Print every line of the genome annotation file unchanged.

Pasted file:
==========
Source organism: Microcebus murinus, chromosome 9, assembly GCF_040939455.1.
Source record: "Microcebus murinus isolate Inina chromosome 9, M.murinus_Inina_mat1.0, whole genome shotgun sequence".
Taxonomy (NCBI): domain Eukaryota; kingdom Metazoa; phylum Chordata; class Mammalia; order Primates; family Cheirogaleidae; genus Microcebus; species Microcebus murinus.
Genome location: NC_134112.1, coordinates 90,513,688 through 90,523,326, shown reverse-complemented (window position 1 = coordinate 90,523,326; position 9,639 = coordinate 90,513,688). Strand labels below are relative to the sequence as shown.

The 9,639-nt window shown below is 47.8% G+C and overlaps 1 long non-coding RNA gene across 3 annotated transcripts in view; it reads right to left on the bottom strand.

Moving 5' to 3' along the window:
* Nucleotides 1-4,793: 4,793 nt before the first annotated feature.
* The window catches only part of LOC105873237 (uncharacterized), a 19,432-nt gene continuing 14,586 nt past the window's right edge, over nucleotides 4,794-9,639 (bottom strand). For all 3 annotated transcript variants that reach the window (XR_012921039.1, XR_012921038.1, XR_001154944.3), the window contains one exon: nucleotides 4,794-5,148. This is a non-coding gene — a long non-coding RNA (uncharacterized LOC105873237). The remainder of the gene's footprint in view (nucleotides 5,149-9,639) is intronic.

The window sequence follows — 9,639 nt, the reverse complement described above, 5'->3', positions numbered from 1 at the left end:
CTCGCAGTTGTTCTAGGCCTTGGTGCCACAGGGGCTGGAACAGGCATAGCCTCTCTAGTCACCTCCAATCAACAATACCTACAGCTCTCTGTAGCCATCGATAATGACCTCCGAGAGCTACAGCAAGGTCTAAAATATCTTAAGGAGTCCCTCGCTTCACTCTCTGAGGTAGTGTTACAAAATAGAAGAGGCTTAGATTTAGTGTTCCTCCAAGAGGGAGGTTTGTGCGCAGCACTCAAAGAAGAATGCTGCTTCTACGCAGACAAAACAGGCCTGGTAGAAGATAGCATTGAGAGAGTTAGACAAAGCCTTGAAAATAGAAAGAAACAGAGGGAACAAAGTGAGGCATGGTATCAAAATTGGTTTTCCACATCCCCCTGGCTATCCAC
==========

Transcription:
Source organism: Microcebus murinus, chromosome 9, assembly GCF_040939455.1.
Source record: "Microcebus murinus isolate Inina chromosome 9, M.murinus_Inina_mat1.0, whole genome shotgun sequence".
Taxonomy (NCBI): domain Eukaryota; kingdom Metazoa; phylum Chordata; class Mammalia; order Primates; family Cheirogaleidae; genus Microcebus; species Microcebus murinus.
Genome location: NC_134112.1, coordinates 90,513,688 through 90,523,326, shown reverse-complemented (window position 1 = coordinate 90,523,326; position 9,639 = coordinate 90,513,688). Strand labels below are relative to the sequence as shown.

The 9,639-nt window shown below is 47.8% G+C and overlaps 1 long non-coding RNA gene across 3 annotated transcripts in view; it reads right to left on the bottom strand.

Moving 5' to 3' along the window:
* Nucleotides 1-4,793: 4,793 nt before the first annotated feature.
* The window catches only part of LOC105873237 (uncharacterized), a 19,432-nt gene continuing 14,586 nt past the window's right edge, over nucleotides 4,794-9,639 (bottom strand). For all 3 annotated transcript variants that reach the window (XR_012921039.1, XR_012921038.1, XR_001154944.3), the window contains one exon: nucleotides 4,794-5,148. This is a non-coding gene — a long non-coding RNA (uncharacterized LOC105873237). The remainder of the gene's footprint in view (nucleotides 5,149-9,639) is intronic.

The window sequence follows — 9,639 nt, the reverse complement described above, 5'->3', positions numbered from 1 at the left end:
CTCGCAGTTGTTCTAGGCCTTGGTGCCACAGGGGCTGGAACAGGCATAGCCTCTCTAGTCACCTCCAATCAACAATACCTACAGCTCTCTGTAGCCATCGATAATGACCTCCGAGAGCTACAGCAAGGTCTAAAATATCTTAAGGAGTCCCTCGCTTCACTCTCTGAGGTAGTGTTACAAAATAGAAGAGGCTTAGATTTAGTGTTCCTCCAAGAGGGAGGTTTGTGCGCAGCACTCAAAGAAGAATGCTGCTTCTACGCAGACAAAACAGGCCTGGTAGAAGATAGCATTGAGAGAGTTAGACAAAGCCTTGAAAATAGAAAGAAACAGAGGGAACAAAGTGAGGCATGGTATCAAAATTGGTTTTCCACATCCCCCTGGCTATCCAC